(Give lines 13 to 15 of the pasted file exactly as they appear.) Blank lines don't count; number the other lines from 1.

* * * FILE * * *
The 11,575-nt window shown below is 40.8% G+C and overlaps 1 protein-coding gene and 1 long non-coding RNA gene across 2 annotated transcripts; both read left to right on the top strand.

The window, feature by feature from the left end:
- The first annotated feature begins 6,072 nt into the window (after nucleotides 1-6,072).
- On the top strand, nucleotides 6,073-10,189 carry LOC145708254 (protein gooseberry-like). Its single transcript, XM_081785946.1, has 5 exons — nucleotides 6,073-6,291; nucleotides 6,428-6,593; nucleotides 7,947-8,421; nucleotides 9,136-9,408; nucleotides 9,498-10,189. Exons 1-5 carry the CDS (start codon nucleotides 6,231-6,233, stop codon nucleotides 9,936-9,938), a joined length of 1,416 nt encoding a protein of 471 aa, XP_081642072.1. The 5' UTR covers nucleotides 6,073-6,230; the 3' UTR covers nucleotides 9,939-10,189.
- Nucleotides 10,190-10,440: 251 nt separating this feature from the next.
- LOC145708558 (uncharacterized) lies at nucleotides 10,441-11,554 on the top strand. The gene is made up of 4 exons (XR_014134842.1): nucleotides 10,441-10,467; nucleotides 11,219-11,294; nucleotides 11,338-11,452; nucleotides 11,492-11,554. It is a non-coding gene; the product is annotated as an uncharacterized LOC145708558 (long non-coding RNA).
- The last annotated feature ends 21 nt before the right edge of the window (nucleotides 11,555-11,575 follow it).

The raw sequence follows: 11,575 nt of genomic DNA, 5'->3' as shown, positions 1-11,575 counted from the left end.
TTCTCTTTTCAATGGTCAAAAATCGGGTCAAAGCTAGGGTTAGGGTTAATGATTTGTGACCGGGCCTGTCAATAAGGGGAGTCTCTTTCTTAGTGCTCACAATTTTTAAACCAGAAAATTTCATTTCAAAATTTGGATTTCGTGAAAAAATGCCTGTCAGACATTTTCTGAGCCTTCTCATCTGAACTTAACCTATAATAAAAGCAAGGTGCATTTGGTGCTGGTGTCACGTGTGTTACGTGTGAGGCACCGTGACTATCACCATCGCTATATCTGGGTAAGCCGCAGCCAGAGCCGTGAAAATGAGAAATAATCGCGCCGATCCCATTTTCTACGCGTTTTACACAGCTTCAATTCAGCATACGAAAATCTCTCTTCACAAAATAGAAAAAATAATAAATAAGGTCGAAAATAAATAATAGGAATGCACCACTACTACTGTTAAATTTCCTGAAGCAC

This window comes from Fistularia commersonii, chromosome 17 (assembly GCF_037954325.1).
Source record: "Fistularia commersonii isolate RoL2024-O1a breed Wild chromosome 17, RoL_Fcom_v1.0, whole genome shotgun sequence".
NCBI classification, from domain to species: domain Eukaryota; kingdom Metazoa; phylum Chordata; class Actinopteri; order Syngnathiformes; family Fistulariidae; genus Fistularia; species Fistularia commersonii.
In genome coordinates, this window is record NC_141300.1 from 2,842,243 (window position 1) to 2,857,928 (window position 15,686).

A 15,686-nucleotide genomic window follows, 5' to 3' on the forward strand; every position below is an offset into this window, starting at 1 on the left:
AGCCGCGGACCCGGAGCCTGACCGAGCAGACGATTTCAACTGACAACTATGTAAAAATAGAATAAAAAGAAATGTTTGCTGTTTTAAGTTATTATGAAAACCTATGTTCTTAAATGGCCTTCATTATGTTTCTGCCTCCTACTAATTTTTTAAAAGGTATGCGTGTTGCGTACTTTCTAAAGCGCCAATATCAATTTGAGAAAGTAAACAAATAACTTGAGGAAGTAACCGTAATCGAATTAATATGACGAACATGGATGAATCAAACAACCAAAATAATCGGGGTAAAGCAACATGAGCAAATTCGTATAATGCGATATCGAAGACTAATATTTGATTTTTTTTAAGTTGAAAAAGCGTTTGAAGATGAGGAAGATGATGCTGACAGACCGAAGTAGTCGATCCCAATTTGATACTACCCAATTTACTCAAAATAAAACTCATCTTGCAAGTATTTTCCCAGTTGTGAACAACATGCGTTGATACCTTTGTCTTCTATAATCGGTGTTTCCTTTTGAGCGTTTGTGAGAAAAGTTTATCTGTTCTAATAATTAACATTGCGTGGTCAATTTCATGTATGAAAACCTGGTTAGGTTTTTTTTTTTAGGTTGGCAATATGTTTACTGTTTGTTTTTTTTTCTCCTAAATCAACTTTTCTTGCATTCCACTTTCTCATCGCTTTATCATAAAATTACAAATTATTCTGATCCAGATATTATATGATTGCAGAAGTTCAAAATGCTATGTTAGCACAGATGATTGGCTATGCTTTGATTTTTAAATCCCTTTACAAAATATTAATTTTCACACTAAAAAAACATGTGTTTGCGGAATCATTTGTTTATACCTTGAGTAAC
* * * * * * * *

In genome coordinates, this window is record NC_141300.1 from 2,842,243 (window position 1) to 2,857,928 (window position 15,686).

A 15,686-nucleotide genomic window follows, 5' to 3' on the forward strand; every position below is an offset into this window, starting at 1 on the left:
AGCCGCGGACCCGGAGCCTGACCGAGCAGACGATTTCAACTGACAACTATGTAAAAATAGAATAAAAAGAAATGTTTGCTGTTTTAAGTTATTATGAAAACCTATGTTCTTAAATGGCCTTCATTATGTTTCTGCCTCCTACTAATTTTTTAAAAGGTATGCGTGTTGCGTACTTTCTAAAGCGCCAATATCAATTTGAGAAAGTAAACAAATAACTTGAGGAAGTAACCGTAATCGAATTAATATGACGAACATGGATGAATCAAACAACCAAAATAATCGGGGTAAAGCAACATGAGCAAATTCGTATAATGCGATATCGAAGACTAATATTTGATTTTTTTTAAGTTGAAAAAGCGTTTGAAGATGAGGAAGATGATGCTGACAGACCGAAGTAGTCGATCCCAATTTGATACTACCCAATTTACTCAAAATAAAACTCATCTTGCAAGTATTTTCCCAGTTGTGAACAACATGCGTTGATACCTTTGTCTTCTATAATCGGTGTTTCCTTTTGAGCGTTTGTGAGAAAAGTTTATCTGTTCTAATAATTAACATTGCGTGGTCAATTTCATGTATGAAAACCTGGTTAGGTTTTTTTTTTTAGGTTGGCAATATGTTTACTGTTTGTTTTTTTTTCTCCTAAATCAACTTTTCTTGCATTCCACTTTCTCATCGCTTTATCATAAAATTACAAATTATTCTGATCCAGATATTATATGATTGCAGAAGTTCAAAATGCTATGTTAGCACAGATGATTGGCTATGCTTTGATTTTTAAATCCCTTTACAAAATATTAATTTTCACACTAAAAAAACATGTGTTTGCGGAATCATTTGTTTATACCTTGAGTAAC